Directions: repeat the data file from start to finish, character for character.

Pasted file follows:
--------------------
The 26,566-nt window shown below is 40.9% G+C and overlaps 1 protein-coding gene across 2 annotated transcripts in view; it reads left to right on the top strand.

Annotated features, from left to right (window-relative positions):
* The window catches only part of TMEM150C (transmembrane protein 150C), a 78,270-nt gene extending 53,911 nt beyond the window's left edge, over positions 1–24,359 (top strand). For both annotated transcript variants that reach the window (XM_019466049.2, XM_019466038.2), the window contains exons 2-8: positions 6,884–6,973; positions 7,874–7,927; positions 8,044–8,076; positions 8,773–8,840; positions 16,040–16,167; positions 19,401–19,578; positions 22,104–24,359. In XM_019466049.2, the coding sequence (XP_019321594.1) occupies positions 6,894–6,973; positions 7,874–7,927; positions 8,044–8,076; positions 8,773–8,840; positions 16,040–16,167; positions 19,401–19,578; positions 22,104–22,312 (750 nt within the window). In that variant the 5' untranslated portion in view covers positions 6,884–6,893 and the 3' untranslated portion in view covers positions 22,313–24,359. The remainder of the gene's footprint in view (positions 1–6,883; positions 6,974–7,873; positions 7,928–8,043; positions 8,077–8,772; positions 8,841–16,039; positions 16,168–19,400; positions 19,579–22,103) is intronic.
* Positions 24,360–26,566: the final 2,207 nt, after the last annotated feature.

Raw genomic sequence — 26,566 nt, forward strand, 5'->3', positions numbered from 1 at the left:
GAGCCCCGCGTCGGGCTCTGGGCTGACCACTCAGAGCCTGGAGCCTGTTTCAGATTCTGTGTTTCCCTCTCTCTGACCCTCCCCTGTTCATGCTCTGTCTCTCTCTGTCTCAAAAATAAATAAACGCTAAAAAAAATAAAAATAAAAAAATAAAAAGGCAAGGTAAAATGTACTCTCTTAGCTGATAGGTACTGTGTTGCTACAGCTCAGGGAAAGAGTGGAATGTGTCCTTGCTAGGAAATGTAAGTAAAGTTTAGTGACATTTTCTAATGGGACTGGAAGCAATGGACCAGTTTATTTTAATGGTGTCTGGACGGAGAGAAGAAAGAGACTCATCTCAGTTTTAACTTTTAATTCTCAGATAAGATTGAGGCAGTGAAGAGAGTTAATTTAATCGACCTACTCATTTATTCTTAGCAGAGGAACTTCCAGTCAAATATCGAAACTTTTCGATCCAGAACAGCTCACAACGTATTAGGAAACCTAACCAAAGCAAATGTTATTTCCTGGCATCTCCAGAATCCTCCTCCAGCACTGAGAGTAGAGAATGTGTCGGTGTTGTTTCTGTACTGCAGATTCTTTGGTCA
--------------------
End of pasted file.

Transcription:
The 26,566-nt window shown below is 40.9% G+C and overlaps 1 protein-coding gene across 2 annotated transcripts in view; it reads left to right on the top strand.

Annotated features, from left to right (window-relative positions):
* The window catches only part of TMEM150C (transmembrane protein 150C), a 78,270-nt gene extending 53,911 nt beyond the window's left edge, over positions 1–24,359 (top strand). For both annotated transcript variants that reach the window (XM_019466049.2, XM_019466038.2), the window contains exons 2-8: positions 6,884–6,973; positions 7,874–7,927; positions 8,044–8,076; positions 8,773–8,840; positions 16,040–16,167; positions 19,401–19,578; positions 22,104–24,359. In XM_019466049.2, the coding sequence (XP_019321594.1) occupies positions 6,894–6,973; positions 7,874–7,927; positions 8,044–8,076; positions 8,773–8,840; positions 16,040–16,167; positions 19,401–19,578; positions 22,104–22,312 (750 nt within the window). In that variant the 5' untranslated portion in view covers positions 6,884–6,893 and the 3' untranslated portion in view covers positions 22,313–24,359. The remainder of the gene's footprint in view (positions 1–6,883; positions 6,974–7,873; positions 7,928–8,043; positions 8,077–8,772; positions 8,841–16,039; positions 16,168–19,400; positions 19,579–22,103) is intronic.
* Positions 24,360–26,566: the final 2,207 nt, after the last annotated feature.

Raw genomic sequence — 26,566 nt, forward strand, 5'->3', positions numbered from 1 at the left:
GAGCCCCGCGTCGGGCTCTGGGCTGACCACTCAGAGCCTGGAGCCTGTTTCAGATTCTGTGTTTCCCTCTCTCTGACCCTCCCCTGTTCATGCTCTGTCTCTCTCTGTCTCAAAAATAAATAAACGCTAAAAAAAATAAAAATAAAAAAATAAAAAGGCAAGGTAAAATGTACTCTCTTAGCTGATAGGTACTGTGTTGCTACAGCTCAGGGAAAGAGTGGAATGTGTCCTTGCTAGGAAATGTAAGTAAAGTTTAGTGACATTTTCTAATGGGACTGGAAGCAATGGACCAGTTTATTTTAATGGTGTCTGGACGGAGAGAAGAAAGAGACTCATCTCAGTTTTAACTTTTAATTCTCAGATAAGATTGAGGCAGTGAAGAGAGTTAATTTAATCGACCTACTCATTTATTCTTAGCAGAGGAACTTCCAGTCAAATATCGAAACTTTTCGATCCAGAACAGCTCACAACGTATTAGGAAACCTAACCAAAGCAAATGTTATTTCCTGGCATCTCCAGAATCCTCCTCCAGCACTGAGAGTAGAGAATGTGTCGGTGTTGTTTCTGTACTGCAGATTCTTTGGTCA